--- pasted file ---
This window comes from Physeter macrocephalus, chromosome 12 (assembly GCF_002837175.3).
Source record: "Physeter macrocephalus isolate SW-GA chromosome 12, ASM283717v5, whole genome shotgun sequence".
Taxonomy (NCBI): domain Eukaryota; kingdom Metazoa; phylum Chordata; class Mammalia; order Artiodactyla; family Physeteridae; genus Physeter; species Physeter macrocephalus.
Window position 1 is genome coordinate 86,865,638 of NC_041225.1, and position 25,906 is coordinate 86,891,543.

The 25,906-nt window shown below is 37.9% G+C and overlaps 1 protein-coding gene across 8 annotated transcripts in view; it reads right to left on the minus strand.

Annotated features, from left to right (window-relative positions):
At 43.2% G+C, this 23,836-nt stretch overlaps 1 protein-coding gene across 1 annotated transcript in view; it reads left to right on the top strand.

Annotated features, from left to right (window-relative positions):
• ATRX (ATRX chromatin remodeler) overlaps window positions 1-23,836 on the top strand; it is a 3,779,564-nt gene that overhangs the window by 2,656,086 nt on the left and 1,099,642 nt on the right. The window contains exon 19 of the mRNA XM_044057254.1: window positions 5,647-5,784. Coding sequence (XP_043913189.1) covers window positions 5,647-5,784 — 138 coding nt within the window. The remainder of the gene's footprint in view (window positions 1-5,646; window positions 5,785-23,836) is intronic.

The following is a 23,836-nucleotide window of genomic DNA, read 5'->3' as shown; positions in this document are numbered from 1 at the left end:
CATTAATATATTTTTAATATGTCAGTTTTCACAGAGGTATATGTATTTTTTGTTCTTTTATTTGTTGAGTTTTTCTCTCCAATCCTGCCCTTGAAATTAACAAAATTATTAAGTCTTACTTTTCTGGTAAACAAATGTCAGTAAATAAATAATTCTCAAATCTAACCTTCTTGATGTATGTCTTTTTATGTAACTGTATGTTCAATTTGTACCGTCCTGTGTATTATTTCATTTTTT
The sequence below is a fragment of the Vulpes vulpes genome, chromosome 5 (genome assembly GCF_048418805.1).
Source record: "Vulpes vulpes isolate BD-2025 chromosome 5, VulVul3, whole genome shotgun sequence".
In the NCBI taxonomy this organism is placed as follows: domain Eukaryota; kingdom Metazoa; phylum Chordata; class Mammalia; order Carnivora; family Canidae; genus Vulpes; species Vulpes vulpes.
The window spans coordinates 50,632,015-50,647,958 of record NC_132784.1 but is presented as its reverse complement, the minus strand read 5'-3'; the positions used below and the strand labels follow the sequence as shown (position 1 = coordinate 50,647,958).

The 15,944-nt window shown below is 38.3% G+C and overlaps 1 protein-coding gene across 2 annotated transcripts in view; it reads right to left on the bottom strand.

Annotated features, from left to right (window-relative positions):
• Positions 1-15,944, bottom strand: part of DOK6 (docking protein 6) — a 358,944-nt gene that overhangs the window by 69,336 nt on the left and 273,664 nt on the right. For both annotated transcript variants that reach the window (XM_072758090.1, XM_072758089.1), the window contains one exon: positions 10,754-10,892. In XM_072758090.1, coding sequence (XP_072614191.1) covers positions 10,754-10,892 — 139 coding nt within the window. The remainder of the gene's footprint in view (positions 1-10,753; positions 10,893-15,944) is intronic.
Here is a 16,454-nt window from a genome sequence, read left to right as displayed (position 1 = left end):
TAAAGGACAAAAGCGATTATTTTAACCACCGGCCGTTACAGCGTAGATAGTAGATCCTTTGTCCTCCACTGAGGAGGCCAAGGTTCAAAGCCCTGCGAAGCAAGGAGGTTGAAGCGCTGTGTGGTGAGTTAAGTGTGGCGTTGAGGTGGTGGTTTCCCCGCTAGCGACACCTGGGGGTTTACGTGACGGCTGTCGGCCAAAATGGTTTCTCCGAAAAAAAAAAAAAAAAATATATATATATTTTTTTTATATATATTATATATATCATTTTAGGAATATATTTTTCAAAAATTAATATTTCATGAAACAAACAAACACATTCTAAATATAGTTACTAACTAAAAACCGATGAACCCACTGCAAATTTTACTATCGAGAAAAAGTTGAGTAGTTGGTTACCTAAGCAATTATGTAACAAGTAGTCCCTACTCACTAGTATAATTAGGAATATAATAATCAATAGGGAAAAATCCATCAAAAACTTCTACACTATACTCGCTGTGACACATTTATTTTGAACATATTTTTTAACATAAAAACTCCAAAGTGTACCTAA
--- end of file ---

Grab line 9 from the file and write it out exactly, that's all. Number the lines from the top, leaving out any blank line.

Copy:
• ATRX (ATRX chromatin remodeler) overlaps window positions 1-23,836 on the top strand; it is a 3,779,564-nt gene that overhangs the window by 2,656,086 nt on the left and 1,099,642 nt on the right. The window contains exon 19 of the mRNA XM_044057254.1: window positions 5,647-5,784. Coding sequence (XP_043913189.1) covers window positions 5,647-5,784 — 138 coding nt within the window. The remainder of the gene's footprint in view (window positions 1-5,646; window positions 5,785-23,836) is intronic.